An injured indigenous woman was forced to wait almost an hour and 20 minutes on a SkyTrain for an ambulance to arrive, theBreaker.news has learned.
An accident/incident report obtained from TransLink under freedom of information by theBreaker.news shows that SkyTrain attendants were alerted to trouble aboard car 340 at 3:25 p.m. on June 1.
When the train entered Metrotown station, an attendant found “an indigenous female was laying on her side crying.”
A medical emergency was declared at 3:29 p.m., the train offloaded and routed into a pocket area at the station with the injured passenger remaining on board. An ambulance was dispatched at 3:33 p.m. but SkyTrain staff were “unable to get an ETA.”
Burnaby Fire Department crews arrived at 4:12 p.m. They believed the woman had a broken hip from falling out of her mobility scooter and decided to wait for the B.C. Emergency Health Services paramedics to arrive and remove her.
SkyTrain attendant Sue-Ann Cameron’s incident report said the passenger had fallen off the scooter, hit her head and body on the plexiglas divider by a door, and ended up under the scooter. Surveillance images released to theBreaker.news by TransLink show the passenger on her scooter near a door, tipping over on her left side and then another passenger coming to her aid.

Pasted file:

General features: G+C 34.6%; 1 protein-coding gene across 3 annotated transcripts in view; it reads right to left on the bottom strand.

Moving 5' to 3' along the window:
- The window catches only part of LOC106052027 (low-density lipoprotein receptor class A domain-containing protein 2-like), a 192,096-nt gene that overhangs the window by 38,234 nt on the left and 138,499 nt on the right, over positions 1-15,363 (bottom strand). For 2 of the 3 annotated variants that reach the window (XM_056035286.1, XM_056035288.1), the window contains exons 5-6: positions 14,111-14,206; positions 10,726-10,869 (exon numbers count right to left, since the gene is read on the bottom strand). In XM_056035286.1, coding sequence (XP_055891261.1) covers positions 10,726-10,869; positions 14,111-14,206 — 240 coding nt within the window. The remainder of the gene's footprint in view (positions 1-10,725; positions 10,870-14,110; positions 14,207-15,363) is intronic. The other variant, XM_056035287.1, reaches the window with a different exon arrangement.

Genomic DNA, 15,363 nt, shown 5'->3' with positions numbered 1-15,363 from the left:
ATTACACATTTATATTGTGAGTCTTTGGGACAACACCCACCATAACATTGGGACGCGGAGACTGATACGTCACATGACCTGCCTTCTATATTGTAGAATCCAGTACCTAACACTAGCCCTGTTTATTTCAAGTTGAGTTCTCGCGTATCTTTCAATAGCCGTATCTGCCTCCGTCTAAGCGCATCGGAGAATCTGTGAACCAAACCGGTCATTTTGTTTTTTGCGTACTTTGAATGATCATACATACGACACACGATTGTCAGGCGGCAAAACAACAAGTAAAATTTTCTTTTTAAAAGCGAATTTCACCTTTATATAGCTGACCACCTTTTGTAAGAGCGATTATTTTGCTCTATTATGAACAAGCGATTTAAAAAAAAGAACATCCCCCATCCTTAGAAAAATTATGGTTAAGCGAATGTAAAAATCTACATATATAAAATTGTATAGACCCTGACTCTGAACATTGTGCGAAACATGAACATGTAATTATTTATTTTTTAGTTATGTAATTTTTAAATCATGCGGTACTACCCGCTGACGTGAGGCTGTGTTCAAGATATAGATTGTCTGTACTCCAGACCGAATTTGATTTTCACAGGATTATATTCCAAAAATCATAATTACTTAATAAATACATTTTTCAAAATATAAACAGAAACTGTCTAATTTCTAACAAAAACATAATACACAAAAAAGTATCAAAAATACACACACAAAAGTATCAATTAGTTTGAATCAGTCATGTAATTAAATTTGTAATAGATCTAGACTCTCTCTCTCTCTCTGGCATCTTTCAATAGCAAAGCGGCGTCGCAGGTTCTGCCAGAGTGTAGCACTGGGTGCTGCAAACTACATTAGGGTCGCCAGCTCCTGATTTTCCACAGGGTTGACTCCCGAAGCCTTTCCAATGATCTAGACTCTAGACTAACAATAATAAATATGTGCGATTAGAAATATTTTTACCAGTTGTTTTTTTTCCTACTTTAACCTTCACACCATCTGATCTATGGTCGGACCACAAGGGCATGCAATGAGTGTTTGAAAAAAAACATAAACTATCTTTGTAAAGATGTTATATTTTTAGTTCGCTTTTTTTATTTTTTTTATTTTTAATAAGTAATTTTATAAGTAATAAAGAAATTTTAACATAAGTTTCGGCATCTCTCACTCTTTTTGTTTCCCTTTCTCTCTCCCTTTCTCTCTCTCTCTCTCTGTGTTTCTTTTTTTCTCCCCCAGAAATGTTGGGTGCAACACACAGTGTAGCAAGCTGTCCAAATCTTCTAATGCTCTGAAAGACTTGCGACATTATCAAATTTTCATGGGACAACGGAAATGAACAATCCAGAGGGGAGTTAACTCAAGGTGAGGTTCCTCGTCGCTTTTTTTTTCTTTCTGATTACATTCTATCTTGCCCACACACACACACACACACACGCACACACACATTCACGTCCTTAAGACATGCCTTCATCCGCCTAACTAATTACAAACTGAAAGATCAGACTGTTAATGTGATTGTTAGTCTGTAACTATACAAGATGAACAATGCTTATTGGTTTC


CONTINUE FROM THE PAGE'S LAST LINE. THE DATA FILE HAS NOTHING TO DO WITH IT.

“Passenger complained of pain in her head, cervical, spine, ribs, hips, collar bone and left arm,” said the incident report.
By 4:30 p.m., the ambulance had still not arrived, so another call was made to 9-1-1 “to see if the ambulance could move this incident up in priority.”
Finally, paramedics were on-scene at 4:44 p.m and took the passenger off the train at 4:55 p.m.
A fourth image shows the passenger on a stretcher being led away by two paramedics through the station fare gates at 4:57 p.m., en route to Burnaby General Hospital.
In June, theBreaker.news exclusively reported on a Dec. 5, 2020 fall by a man on a mobility scooter into the tracks at Rupert SkyTrain station. The man was found bleeding heavily from the nose by the edge of the platform and his scooter in the guideway. He had also been electrocuted after contacting the power rail upon his fall.
On July 14, after record ambulance waits contributed to mass-deaths in the late June heat wave, Health Minister Adrian Dix said chief operating officer Darlene MacKinnon would keep her job. But, Providence Health COO Leanne Heppell would become “chief ambulance officer” on an interim basis.
Dix named former Vancouver Police Chief Jim Chu, now an executive with Aquilini Investment Group, as the new BCEHS chair, with Telus CEO Darren Entwistle becoming a special advisor.
Dix also announced 85 more paramedics and 35 dispatchers would be hired full-time and another 22 ambulances would be purchased.
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